The pain associated with Osgood-Schlatter disease varies from person to person. Some have only mild pain while performing certain activities, especially running and jumping. For others, the pain is nearly constant and debilitating.
Osgood-Schlatter disease usually occurs in just one knee, but sometimes it develops in both knees. The discomfort can last from weeks to months and may recur until your child has stopped growing.
When to see a doctor
Call your child's doctor if knee pain interferes with your child's ability to perform routine daily activities. Seek medical attention if the knee is also swollen and red, or if the knee pain is associated with fever, locking or instability of the knee joint.
Feb. 28, 2014
- DeLee JC, et al. DeLee & Drez's Orthopaedic Sports Medicine: Principles and Practice. 3rd ed. Philadelphia, Pa.: Saunders Elsevier; 2010. http://www.clinicalkey.com. Accessed Oct. 17, 2013.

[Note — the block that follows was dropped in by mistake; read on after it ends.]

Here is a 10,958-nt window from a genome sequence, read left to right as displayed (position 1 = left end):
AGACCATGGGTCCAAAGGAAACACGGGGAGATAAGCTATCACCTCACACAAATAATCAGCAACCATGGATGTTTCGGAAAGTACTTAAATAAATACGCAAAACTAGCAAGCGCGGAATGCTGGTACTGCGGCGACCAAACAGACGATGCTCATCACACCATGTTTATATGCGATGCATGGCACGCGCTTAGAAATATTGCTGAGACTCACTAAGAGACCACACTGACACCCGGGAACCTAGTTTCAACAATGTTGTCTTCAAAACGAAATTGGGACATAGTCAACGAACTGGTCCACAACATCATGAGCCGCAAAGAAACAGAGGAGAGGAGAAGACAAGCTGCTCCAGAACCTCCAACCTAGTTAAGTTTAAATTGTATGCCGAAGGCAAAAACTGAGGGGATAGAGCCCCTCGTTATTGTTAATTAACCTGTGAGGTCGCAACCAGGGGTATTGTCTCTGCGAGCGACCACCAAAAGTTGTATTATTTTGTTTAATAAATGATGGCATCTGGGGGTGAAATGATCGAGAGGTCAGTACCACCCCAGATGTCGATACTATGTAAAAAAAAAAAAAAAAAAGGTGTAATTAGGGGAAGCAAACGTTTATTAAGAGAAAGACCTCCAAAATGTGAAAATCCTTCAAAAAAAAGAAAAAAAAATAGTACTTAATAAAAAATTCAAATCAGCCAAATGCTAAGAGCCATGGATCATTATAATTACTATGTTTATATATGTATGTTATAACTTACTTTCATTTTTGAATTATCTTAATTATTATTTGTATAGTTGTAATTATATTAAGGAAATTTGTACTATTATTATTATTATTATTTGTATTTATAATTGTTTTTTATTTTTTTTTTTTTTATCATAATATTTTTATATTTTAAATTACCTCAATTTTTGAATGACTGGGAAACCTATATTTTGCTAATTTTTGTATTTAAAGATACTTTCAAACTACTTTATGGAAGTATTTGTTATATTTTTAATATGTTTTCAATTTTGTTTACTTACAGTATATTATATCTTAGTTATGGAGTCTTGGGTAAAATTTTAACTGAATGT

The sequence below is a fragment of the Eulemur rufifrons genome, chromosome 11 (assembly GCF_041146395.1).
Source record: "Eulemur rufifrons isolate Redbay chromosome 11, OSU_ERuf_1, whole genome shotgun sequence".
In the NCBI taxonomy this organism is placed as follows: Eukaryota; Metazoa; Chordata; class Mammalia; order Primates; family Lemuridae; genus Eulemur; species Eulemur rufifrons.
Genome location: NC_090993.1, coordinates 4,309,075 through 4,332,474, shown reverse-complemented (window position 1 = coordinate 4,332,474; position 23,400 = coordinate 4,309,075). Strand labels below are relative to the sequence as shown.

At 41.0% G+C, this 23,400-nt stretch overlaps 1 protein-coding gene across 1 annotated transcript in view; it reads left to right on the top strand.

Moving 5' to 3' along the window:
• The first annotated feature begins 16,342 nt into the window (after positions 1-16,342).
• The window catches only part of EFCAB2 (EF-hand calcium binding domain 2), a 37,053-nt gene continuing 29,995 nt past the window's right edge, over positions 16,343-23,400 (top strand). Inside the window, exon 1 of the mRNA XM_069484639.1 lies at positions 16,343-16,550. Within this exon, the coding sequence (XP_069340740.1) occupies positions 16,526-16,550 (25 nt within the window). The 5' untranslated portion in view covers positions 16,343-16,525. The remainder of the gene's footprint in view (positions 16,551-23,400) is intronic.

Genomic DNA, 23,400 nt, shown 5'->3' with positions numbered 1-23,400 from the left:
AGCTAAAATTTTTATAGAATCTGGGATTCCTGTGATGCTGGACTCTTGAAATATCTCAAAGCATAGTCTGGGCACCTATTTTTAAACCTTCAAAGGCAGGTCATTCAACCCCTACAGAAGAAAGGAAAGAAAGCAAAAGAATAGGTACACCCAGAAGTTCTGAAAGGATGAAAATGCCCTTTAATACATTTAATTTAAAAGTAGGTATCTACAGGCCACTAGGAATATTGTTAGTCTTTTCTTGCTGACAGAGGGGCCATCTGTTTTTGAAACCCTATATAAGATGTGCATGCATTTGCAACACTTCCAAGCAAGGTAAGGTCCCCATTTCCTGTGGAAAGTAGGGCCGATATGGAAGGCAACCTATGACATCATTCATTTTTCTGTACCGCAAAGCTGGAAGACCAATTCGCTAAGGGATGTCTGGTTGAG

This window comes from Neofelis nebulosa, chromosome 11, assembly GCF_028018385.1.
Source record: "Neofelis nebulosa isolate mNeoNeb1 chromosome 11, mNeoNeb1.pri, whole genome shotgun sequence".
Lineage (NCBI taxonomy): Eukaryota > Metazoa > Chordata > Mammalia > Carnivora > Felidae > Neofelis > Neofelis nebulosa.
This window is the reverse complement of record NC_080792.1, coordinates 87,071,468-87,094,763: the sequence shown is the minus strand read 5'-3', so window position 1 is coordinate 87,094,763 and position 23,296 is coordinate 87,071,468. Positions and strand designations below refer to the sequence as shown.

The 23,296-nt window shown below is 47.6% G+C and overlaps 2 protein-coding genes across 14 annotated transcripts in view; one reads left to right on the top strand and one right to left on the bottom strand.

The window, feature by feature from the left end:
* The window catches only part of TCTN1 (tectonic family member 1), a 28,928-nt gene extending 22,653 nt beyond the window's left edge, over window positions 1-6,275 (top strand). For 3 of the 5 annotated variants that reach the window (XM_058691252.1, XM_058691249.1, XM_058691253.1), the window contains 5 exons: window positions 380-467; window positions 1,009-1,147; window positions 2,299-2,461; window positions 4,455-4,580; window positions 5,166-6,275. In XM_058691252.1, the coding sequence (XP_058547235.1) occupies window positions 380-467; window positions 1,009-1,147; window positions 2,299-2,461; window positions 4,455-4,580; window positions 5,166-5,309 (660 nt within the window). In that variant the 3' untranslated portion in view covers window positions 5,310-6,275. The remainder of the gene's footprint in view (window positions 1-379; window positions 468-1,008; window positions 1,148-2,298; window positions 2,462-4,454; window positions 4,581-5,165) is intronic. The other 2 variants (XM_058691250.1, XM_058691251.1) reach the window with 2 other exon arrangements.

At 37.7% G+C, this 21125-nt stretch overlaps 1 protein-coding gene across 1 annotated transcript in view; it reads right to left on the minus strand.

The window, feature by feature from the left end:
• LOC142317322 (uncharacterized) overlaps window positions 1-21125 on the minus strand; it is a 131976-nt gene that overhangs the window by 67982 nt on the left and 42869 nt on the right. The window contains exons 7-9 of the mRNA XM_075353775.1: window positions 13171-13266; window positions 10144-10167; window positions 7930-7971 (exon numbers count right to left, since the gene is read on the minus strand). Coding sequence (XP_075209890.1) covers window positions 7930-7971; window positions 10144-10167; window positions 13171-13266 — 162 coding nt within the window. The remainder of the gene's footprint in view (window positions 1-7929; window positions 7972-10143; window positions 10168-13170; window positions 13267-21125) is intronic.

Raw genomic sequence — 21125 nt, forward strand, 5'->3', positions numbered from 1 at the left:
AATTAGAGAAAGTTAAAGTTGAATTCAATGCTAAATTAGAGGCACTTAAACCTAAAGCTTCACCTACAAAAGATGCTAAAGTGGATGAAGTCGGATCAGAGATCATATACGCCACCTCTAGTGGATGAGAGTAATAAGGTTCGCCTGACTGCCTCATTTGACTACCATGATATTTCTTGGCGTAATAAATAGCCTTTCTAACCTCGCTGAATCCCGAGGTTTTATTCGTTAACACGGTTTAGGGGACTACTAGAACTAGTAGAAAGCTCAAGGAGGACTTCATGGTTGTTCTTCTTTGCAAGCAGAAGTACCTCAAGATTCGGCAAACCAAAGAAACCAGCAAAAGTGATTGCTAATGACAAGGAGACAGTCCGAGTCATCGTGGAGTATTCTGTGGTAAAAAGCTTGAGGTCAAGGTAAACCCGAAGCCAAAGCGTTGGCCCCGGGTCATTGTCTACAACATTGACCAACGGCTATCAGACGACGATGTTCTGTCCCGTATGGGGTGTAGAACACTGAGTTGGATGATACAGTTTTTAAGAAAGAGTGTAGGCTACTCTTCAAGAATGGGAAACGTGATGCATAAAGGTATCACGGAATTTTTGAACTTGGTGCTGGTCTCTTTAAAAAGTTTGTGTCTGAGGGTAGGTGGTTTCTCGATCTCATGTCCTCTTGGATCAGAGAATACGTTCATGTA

- Ferri FF. Ferri's Clinical Advisor 2014: 5 Books in 1. Philadelphia, Pa.: Mosby Elsevier; 2014. https://www.clinicalkey.com. Accessed Oct. 17, 2013.
- Waldman SD. Atlas of Common Pain Syndromes. 3rd ed. Philadelphia, Pa.: Saunders Elsevier; 2012. http://www.clinicalkey.com. Accessed Oct. 17, 2013.
- Osgood-Schlatter disease (knee pain). American Academy of Orthopaedic Surgeons. http://orthoinfo.aaos.org/topic.cfm?topic=A00411. Accessed Oct. 17, 2013.
- Kienstra AJ, et al. Osgood-Schlatter disease (tibial tuberosity avulsion). http://www.uptodate.com/home. Accessed Oct. 17, 2013.
- Laskowski ER (expert opinion). Mayo Clinic, Rochester, Minn. Oct. 28, 2013.
You Are ... The Campaign for Mayo Clinic
Mayo Clinic is a not-for-profit organization. Make a difference today.